X11 revised

Sergey Ostrovsky sostrovsky at snip.net
Sat Jan 13 14:35:20 PST 2001

On Saturday 13 January 2001 15:31, you wrote:
> At 11:34 PM 1/12/01 -0500, Simon Perreault wrote:
> >Thanks a lot Sergey! Once again, that's a top quality hint!
> Unfortunately, I haven't had tons of luck with it, <sheepishly> although I
> have not followed it to the letter. </sheepishly>  I'm describing the
> following problem because it takes several hours to compile X on my
> computer, so it'd be really tough to narrow down the solution on my own.
> Sergey mentions using optimizations in his hint, so, in host.def, I set
> ^OPT^ to "-O3 -mcpu=i686 -march=i686".  It was later in host.def when I
> veered from his hint.  I had previously installed Tcl and Tk version 8.3 as
> shared libraries, so I uncommented the lines
> #define HasTk   YES
> and
> #define HasTcl  YES
> and all of the other lines that seemed to be related to these.  I also set
> it so that XF86Setup would not link Tcl and Tk statically.  (BTW--the
> #define lines here are as I remember them; I do not have host.def in front
> of me and therefore they may not be exact, but you know what I'm talking
> about, right?)
> Ok.  So I successfully built and installed X using some optimizations and
> shared versions of Tcl and Tk version 8.3.  When I run X using blackbox, it
> crashes.  A previous installation of X worked fine, where I used no
> optimizations, and didn't define Tcl and Tk.  I'm wondering whether its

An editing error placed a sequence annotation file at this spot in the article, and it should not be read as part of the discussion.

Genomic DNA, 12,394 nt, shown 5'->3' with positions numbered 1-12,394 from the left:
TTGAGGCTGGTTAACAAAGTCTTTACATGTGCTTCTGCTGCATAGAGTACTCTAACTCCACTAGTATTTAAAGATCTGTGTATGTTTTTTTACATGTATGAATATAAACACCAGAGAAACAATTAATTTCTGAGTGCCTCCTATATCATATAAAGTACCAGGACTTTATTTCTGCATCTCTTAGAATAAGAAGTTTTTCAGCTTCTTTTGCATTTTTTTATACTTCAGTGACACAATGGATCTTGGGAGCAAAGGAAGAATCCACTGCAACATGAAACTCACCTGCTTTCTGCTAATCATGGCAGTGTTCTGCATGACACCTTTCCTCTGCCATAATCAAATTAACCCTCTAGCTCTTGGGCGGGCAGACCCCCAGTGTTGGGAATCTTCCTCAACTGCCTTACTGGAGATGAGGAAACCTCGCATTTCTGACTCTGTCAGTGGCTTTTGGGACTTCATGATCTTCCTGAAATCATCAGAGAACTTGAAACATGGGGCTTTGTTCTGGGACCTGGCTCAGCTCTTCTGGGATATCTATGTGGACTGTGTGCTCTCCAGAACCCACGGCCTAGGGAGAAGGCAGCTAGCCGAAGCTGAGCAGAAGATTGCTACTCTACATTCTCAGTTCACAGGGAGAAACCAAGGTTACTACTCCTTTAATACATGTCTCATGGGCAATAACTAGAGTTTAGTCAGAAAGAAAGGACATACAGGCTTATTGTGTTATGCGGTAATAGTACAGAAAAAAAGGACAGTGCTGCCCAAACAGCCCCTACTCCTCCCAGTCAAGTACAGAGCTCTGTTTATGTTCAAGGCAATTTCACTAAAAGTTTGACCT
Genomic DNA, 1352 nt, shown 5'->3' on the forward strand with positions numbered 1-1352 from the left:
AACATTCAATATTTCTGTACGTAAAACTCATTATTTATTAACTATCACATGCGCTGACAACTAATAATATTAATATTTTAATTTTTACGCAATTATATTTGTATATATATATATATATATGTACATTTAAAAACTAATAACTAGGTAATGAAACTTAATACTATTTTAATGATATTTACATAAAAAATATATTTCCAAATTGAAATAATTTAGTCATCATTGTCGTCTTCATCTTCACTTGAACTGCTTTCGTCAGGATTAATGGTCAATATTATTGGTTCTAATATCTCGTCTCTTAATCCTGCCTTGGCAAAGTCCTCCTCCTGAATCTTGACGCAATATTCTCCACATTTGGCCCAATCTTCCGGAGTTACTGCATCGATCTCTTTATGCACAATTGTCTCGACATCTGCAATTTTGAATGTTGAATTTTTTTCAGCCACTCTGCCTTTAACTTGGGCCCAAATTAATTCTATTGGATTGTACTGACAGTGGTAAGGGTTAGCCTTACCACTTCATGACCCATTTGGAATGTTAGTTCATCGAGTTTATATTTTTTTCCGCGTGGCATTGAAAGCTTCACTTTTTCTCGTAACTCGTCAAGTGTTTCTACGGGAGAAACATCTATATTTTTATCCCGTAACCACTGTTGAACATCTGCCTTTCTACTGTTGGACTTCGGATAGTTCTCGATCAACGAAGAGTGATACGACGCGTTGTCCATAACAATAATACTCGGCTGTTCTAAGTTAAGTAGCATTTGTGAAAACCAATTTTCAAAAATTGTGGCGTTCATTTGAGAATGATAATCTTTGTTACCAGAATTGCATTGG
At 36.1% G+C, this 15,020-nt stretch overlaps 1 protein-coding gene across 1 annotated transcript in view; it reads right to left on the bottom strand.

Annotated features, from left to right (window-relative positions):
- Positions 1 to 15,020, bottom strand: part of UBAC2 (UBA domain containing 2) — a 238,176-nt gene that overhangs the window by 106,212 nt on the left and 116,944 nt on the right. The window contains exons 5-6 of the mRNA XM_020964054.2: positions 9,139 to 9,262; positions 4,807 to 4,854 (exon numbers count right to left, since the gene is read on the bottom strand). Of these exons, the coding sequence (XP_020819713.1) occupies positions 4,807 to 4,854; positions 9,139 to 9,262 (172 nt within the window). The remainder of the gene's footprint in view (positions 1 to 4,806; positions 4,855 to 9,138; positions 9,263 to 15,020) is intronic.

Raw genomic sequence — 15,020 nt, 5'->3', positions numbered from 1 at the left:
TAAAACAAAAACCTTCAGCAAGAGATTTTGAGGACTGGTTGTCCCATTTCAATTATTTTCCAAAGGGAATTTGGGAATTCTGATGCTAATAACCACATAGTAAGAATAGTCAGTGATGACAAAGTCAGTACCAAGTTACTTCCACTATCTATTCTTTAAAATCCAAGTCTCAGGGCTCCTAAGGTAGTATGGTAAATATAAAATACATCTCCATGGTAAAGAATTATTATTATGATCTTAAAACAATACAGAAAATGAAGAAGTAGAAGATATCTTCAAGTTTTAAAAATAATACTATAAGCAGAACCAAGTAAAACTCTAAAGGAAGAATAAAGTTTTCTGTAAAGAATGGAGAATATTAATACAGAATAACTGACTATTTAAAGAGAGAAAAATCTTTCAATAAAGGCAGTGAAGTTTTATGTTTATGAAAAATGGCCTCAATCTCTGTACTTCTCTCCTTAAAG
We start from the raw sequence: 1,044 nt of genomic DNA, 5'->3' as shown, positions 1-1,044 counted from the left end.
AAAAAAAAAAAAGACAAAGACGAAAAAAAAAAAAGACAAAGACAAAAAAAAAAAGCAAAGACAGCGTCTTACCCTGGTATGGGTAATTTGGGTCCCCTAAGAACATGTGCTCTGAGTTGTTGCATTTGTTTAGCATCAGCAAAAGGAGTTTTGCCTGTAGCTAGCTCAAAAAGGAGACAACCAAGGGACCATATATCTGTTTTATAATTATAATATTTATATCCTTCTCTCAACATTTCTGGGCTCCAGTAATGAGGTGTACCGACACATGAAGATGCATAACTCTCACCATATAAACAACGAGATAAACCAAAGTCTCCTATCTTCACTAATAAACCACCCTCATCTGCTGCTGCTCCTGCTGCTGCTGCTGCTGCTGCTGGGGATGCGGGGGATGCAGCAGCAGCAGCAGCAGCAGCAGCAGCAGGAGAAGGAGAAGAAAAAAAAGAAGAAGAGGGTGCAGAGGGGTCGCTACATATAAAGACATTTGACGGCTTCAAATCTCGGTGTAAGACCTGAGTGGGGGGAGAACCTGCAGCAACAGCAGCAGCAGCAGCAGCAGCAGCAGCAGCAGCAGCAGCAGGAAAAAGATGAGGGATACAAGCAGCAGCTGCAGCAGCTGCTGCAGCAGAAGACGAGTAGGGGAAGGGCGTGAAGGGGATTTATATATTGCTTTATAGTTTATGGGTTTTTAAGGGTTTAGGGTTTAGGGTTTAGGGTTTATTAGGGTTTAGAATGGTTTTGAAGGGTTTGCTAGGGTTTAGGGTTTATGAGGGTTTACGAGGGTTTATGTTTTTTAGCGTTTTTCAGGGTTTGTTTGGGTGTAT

> current crashiness would be because of the -O3 or the Tcl/Tk?
> (On a side note, I'm wondering if it's actually necessary to define Tcl/Tk
> in host.def?  I mean, I had them installed, so it seemed appropriate to
> define them, but I don't know what significance doing so might actually
> have.)
> Thanks.  Oh, and Sergey, it's a nice, clear hint.  The underlying problem
> here is that I tend to tinker without knowing what I'm doing.  %-)
> --Geoff

Sorry, can't help with that. Never used Tcl/Tk.
It is also unclear what these definitions might mean,
because, to my understanding, #define Has<something> in context
of X11 means "I have this installed already" and additionally "therefore do 
not build/install this" and/or "therefore it can be used when building X"
I can't imagine how X, real ancestor of all this windowing/widget stuff,
can rely on any of wigdet libraries, be it Motif, Lesstif, Tk, Qt or whatever.
This is an interesting question.

Sergey Ostrovsky.

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